In 1940s’ America, Major League Baseball was a white man’s world. Talented black players were relegated to Negro League teams, where they endured smaller ballparks, poor equipment and shabby transportation.
Brooklyn Dodgers executive Branch Rickey (Harrison Ford: Cowboys & Aliens) upsets the applecart by bringing an African American player to the big leagues. He is not acting out of the kindness of his heart. “Dollars aren’t black or white, they’re green,” he tells his associates. The wily executive knows that his team will make more money if they can attract white and black fans to the games. A little extra media attention would help, too.
Branch picks a Negro League star shortstop named Jackie Robinson (Chadwick Boseman: The Kill Hole) for his experiment. He brings Robinson to spring training, changes his position and puts a number — and a target — on Jackie’s back.
Jackie’s biggest problem isn’t making the league; it’s staying in the league. Players on his team would rather be traded than play with a black man. Pitchers throw fastballs at his head, and this before batting helmets. Runners spike his legs. Whenever he takes the field, fans and players alike scream racial epithets.
But Jackie Robinson is not a token; he’s an extraordinary player who happens to be black. Fleet feet and a hot bat combine to make him a formidable force for the Dodgers. While on bases he wiggles his fingers like a conjurer and hops from side to side, threatening to steal the next base. These tauntings unnerve pitchers and basmen while amusing the crowd.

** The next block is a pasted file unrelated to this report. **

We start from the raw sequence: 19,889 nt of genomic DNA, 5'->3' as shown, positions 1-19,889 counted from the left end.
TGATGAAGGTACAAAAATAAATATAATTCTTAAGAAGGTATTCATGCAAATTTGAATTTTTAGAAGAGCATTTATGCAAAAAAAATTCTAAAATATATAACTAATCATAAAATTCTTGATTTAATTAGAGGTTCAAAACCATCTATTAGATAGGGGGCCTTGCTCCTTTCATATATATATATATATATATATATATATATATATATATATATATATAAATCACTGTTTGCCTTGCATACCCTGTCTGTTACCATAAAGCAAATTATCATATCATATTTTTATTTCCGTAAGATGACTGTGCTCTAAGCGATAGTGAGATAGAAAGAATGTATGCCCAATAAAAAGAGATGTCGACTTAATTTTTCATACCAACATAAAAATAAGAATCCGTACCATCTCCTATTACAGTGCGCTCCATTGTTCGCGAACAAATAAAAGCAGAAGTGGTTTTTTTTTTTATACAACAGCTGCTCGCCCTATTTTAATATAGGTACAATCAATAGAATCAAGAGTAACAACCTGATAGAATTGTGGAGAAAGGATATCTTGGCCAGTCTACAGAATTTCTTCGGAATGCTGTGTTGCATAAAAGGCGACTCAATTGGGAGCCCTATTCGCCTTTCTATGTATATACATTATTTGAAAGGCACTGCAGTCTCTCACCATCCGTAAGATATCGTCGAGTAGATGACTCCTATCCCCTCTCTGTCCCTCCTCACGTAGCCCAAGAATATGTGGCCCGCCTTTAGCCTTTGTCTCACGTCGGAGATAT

While we know how the story ends, this film is more interested in how it began.
It’s a little difficult to root, root, root for the home team when they’re a bunch of bigots, but 42 is an honest look at the awful realities of being a trailblazer. In one gut-wrenching scene, the coach of the Phillies screams insults, none of which are fit to print, while Jackie bats. The scene left me squirming and a good deal of the audience hissing at the screen.
42 lives or dies on the performance of the leading man, and Boseman is more than up for the challenge. He is a charismatic presence, his eyes alive with fear, caution and anger as he navigates this new whitewashed world. Boseman shines when he takes the field. When playing the game, everything about Jackie brightens: his steps are lighter, his eyes shine with confidence and he can relax. Boseman lets the audience know this was a man made to play baseball.
Still, 42 is not a perfect film. Dialog can be hokey, and plotting gets bogged down. Director Brian Helgeland (The Order) divides his attentions between Rickey and Robinson. While Rickey is certainly an interesting figure, I was more interested in getting a better sense of Robinson, a man who was able to earn Rookie of the Year in spite of hateful people threatening to murder his wife and infant son. Robinson’s rage at racial inequality and fear of reprisal are addressed shallowly.
In spite of these flaws, 42 is a sports movie that reminds you how powerful certain cinematic clichés can be. When the music swells as Jackie takes the field, don’t be surprised if you find yourself clapping. 42 is a film that invites you to shout at the racists, gasp at injustices and cheer for Jackie Robinson.